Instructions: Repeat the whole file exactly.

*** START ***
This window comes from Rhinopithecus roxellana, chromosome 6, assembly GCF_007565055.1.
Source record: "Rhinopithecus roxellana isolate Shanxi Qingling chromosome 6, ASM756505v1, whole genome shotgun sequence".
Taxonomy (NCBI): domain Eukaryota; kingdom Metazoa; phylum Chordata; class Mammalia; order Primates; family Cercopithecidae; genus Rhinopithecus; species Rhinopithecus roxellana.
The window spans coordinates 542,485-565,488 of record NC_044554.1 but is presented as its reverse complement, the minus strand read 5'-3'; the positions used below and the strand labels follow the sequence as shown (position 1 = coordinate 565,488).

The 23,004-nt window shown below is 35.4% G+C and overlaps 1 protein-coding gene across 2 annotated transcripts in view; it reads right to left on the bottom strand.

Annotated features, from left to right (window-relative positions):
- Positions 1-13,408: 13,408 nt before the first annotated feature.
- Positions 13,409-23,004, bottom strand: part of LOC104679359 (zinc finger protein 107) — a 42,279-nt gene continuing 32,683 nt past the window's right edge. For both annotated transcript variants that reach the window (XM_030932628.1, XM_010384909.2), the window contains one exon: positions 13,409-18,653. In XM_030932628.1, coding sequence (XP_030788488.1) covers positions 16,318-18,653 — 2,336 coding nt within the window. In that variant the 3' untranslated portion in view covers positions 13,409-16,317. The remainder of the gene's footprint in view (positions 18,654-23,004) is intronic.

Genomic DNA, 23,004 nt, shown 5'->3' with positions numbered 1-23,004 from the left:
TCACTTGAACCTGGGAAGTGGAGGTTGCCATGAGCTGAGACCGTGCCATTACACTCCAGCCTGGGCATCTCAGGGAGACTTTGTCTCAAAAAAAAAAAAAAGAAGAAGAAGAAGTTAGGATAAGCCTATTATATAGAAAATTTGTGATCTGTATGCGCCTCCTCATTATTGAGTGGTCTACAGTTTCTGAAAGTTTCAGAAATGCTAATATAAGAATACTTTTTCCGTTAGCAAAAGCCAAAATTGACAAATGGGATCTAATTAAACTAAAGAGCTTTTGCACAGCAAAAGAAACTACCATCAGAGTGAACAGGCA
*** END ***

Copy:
This window comes from Rhinopithecus roxellana, chromosome 6, assembly GCF_007565055.1.
Source record: "Rhinopithecus roxellana isolate Shanxi Qingling chromosome 6, ASM756505v1, whole genome shotgun sequence".
Taxonomy (NCBI): domain Eukaryota; kingdom Metazoa; phylum Chordata; class Mammalia; order Primates; family Cercopithecidae; genus Rhinopithecus; species Rhinopithecus roxellana.
The window spans coordinates 542,485-565,488 of record NC_044554.1 but is presented as its reverse complement, the minus strand read 5'-3'; the positions used below and the strand labels follow the sequence as shown (position 1 = coordinate 565,488).

The 23,004-nt window shown below is 35.4% G+C and overlaps 1 protein-coding gene across 2 annotated transcripts in view; it reads right to left on the bottom strand.

Annotated features, from left to right (window-relative positions):
- Positions 1-13,408: 13,408 nt before the first annotated feature.
- Positions 13,409-23,004, bottom strand: part of LOC104679359 (zinc finger protein 107) — a 42,279-nt gene continuing 32,683 nt past the window's right edge. For both annotated transcript variants that reach the window (XM_030932628.1, XM_010384909.2), the window contains one exon: positions 13,409-18,653. In XM_030932628.1, coding sequence (XP_030788488.1) covers positions 16,318-18,653 — 2,336 coding nt within the window. In that variant the 3' untranslated portion in view covers positions 13,409-16,317. The remainder of the gene's footprint in view (positions 18,654-23,004) is intronic.

Genomic DNA, 23,004 nt, shown 5'->3' with positions numbered 1-23,004 from the left:
TCACTTGAACCTGGGAAGTGGAGGTTGCCATGAGCTGAGACCGTGCCATTACACTCCAGCCTGGGCATCTCAGGGAGACTTTGTCTCAAAAAAAAAAAAAAGAAGAAGAAGAAGTTAGGATAAGCCTATTATATAGAAAATTTGTGATCTGTATGCGCCTCCTCATTATTGAGTGGTCTACAGTTTCTGAAAGTTTCAGAAATGCTAATATAAGAATACTTTTTCCGTTAGCAAAAGCCAAAATTGACAAATGGGATCTAATTAAACTAAAGAGCTTTTGCACAGCAAAAGAAACTACCATCAGAGTGAACAGGCA